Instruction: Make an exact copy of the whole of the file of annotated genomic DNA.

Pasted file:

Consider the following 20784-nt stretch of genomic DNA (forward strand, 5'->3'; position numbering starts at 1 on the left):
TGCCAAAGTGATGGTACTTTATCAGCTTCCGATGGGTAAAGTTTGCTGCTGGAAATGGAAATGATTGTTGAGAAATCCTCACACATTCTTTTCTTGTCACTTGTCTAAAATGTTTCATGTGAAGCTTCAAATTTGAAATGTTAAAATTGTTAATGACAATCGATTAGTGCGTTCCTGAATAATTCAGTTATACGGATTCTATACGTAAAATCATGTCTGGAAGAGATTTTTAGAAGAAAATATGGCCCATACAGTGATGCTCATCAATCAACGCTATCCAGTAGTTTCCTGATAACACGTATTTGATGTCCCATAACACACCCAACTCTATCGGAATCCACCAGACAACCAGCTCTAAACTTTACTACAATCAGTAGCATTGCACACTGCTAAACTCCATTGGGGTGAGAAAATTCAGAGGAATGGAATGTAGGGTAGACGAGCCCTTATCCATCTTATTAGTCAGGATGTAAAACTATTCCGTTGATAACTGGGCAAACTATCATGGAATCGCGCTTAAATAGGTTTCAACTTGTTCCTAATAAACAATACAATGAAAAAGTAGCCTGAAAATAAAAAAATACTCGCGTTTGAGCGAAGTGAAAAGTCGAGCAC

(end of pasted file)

Consider the following 20784-nt stretch of genomic DNA (forward strand, 5'->3'; position numbering starts at 1 on the left):
TGCCAAAGTGATGGTACTTTATCAGCTTCCGATGGGTAAAGTTTGCTGCTGGAAATGGAAATGATTGTTGAGAAATCCTCACACATTCTTTTCTTGTCACTTGTCTAAAATGTTTCATGTGAAGCTTCAAATTTGAAATGTTAAAATTGTTAATGACAATCGATTAGTGCGTTCCTGAATAATTCAGTTATACGGATTCTATACGTAAAATCATGTCTGGAAGAGATTTTTAGAAGAAAATATGGCCCATACAGTGATGCTCATCAATCAACGCTATCCAGTAGTTTCCTGATAACACGTATTTGATGTCCCATAACACACCCAACTCTATCGGAATCCACCAGACAACCAGCTCTAAACTTTACTACAATCAGTAGCATTGCACACTGCTAAACTCCATTGGGGTGAGAAAATTCAGAGGAATGGAATGTAGGGTAGACGAGCCCTTATCCATCTTATTAGTCAGGATGTAAAACTATTCCGTTGATAACTGGGCAAACTATCATGGAATCGCGCTTAAATAGGTTTCAACTTGTTCCTAATAAACAATACAATGAAAAAGTAGCCTGAAAATAAAAAAATACTCGCGTTTGAGCGAAGTGAAAAGTCGAGCAC